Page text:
There was a suspect who died in a Lebanese prison, tortured to death. Crunch testified he wasn't there when it happened. Wasn't even in Lebanon. But Director of Central Intelligence Bill Casey tried to blame him, and forced him out. Not, of course, because Casey cared about the dead suspect, or the methods used to make him confess, but because Casey wanted to distance himself and his agency from the whole affair. It had gotten too sordid, too complicated, even for the CIA. The threads leading from the blast site incriminated too many governments. Because Elias Nimr, the man who died, was not just another bomber. He appears to have been a double-, a triple-, a geometric-multiple-agent. He was a Christian Lebanese intelligence chief who was trained by the Israelis but allegedly worked secretly for the Syrians as paymaster for agents from Iran. Where did his loyalties really lie? Who knew about the embassy bombing? And did they know in advance? Every answer was a problem. And still is.

"Nobody wants to know about this," said one of Nimr's buddies in the Lebanese Forces. The speaker was one of the men who took part in the 1982 massacres of Palestinian women and children refugees at Sabra and Shatila, a militiaman who waded through blood for years, and made money at it. He owned a little restaurant in Paris when I met him. "If you ask these questions in Lebanon, you will be killed," he said, looking me in the eye. "And nobody will know who did it. And nobody will care."

Wherever I mentioned the name of the dead suspect, whether interviewing an ex-president of Lebanon or one of the State Department's top men or the agent and analyst who handled the Lebanon file for Israel, the name of Elias Nimr put a sudden chill on the conversation. And they would get up and leave the room, then return. Or make a sudden phone call. Or order coffee. They knew who he was. And the name made them nervous.

In July 1985, a Lebanese investigating magistrate blamed Nimr for the embassy bombing. But some of Nimr's old colleagues say he was just a victim of bloody interservice rivalries among Lebanon's covert warlords and had nothing to do with the case. And Bob Baer dismisses the Lebanese investigation as "a dog's breakfast of unsupported and politically motivated accusations." He says "no one paid any attention to it." Baer himself concluded, in his last months at the Agency, that "Iran ordered it and a Fatah network [part of Yasir Arafat's organization] carried it out," letting the Syrians off the hook.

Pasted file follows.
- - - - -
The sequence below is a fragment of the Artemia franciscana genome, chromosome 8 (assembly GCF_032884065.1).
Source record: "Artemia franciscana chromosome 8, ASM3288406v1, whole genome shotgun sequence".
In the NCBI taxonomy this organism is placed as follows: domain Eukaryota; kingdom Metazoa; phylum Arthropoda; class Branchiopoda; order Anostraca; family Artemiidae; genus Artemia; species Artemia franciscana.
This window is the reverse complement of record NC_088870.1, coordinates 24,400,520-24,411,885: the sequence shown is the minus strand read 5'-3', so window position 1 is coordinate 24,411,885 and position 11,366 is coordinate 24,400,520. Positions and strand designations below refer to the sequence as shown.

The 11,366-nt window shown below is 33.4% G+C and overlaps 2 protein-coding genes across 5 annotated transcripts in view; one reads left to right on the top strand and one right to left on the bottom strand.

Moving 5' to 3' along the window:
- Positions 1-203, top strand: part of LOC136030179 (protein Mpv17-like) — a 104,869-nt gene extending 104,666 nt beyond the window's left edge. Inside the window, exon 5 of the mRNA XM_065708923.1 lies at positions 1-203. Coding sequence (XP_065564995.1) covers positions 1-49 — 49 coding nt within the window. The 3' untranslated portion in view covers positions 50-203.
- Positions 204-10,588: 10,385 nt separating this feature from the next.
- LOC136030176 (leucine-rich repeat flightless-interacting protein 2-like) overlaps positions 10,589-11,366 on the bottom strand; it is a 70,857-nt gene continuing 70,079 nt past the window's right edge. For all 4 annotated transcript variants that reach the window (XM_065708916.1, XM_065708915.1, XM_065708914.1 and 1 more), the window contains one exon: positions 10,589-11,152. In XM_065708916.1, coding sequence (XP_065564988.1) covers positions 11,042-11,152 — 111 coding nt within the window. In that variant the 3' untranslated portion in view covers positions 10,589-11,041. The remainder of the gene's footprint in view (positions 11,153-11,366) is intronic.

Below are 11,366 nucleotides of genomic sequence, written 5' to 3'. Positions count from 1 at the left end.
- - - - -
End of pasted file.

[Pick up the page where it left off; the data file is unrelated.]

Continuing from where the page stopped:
The most difficult questions, however, are not just about who ordered the operation, but about who knew what, and when. Those have never been answered with any certainty, and now they probably never will be. The lingering mystery around the bombing implicated everyone, so no one really wants to clear it up. Of the six men who were arrested by the Lebanese, Nimr died under interrogation and the five others eventually were released by the Syrians, who've run all of Lebanon since 1990 with tacit U.S. approval.

In a sense, Crunch was lucky he was forced out of the Agency when he was. The CIA station chief who oversaw the investigation when he left was William Buckley, who was kidnapped and tortured to death by some of the same men who may have been linked to the bombing. At least Crunch got out alive.

Maybe it's still true that "nobody wants to know about this." Certainly it's a complicated past. But then, we've just entered a very complicated future. So Crunch, if you're out there, give me a call. I think we've got a lot to talk about.


----

Post Script: 

I have indeed been in touch with Crunch since this column was written. His name is Keith Hall and he came out of the shadows to participate in various projects, among them a video called "Heroes Under Fire: Captain Crunch," for which this is a trailer.


In the meantime, Pulitzer-Prize-winning biographer Kai Bird has written a book about Bob Ames, The Good Spy, to be published next Spring. I am sure it will be worth reading.